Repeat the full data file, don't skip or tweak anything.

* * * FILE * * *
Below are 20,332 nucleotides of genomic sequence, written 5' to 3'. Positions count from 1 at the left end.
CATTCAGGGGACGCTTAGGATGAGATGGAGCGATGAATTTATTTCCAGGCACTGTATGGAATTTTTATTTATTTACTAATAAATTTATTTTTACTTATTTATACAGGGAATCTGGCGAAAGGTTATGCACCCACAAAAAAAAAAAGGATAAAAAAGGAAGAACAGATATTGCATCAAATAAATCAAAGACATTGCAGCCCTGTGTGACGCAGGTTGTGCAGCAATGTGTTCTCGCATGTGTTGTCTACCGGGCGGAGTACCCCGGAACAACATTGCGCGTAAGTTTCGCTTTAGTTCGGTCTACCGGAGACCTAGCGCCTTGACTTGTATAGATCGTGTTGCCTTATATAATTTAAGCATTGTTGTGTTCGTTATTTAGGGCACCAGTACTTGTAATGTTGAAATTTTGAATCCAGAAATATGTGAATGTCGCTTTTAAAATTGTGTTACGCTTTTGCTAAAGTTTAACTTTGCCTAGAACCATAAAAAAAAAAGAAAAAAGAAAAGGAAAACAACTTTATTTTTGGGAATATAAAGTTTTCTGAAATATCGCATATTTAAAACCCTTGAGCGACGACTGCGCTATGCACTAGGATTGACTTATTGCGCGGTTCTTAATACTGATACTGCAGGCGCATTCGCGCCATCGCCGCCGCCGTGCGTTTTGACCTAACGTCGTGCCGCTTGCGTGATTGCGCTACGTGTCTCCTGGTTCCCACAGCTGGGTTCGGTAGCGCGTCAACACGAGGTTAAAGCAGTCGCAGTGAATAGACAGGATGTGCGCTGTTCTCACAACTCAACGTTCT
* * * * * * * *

Below are 20,332 nucleotides of genomic sequence, written 5' to 3'. Positions count from 1 at the left end.
CATTCAGGGGACGCTTAGGATGAGATGGAGCGATGAATTTATTTCCAGGCACTGTATGGAATTTTTATTTATTTACTAATAAATTTATTTTTACTTATTTATACAGGGAATCTGGCGAAAGGTTATGCACCCACAAAAAAAAAAAGGATAAAAAAGGAAGAACAGATATTGCATCAAATAAATCAAAGACATTGCAGCCCTGTGTGACGCAGGTTGTGCAGCAATGTGTTCTCGCATGTGTTGTCTACCGGGCGGAGTACCCCGGAACAACATTGCGCGTAAGTTTCGCTTTAGTTCGGTCTACCGGAGACCTAGCGCCTTGACTTGTATAGATCGTGTTGCCTTATATAATTTAAGCATTGTTGTGTTCGTTATTTAGGGCACCAGTACTTGTAATGTTGAAATTTTGAATCCAGAAATATGTGAATGTCGCTTTTAAAATTGTGTTACGCTTTTGCTAAAGTTTAACTTTGCCTAGAACCATAAAAAAAAAAGAAAAAAGAAAAGGAAAACAACTTTATTTTTGGGAATATAAAGTTTTCTGAAATATCGCATATTTAAAACCCTTGAGCGACGACTGCGCTATGCACTAGGATTGACTTATTGCGCGGTTCTTAATACTGATACTGCAGGCGCATTCGCGCCATCGCCGCCGCCGTGCGTTTTGACCTAACGTCGTGCCGCTTGCGTGATTGCGCTACGTGTCTCCTGGTTCCCACAGCTGGGTTCGGTAGCGCGTCAACACGAGGTTAAAGCAGTCGCAGTGAATAGACAGGATGTGCGCTGTTCTCACAACTCAACGTTCT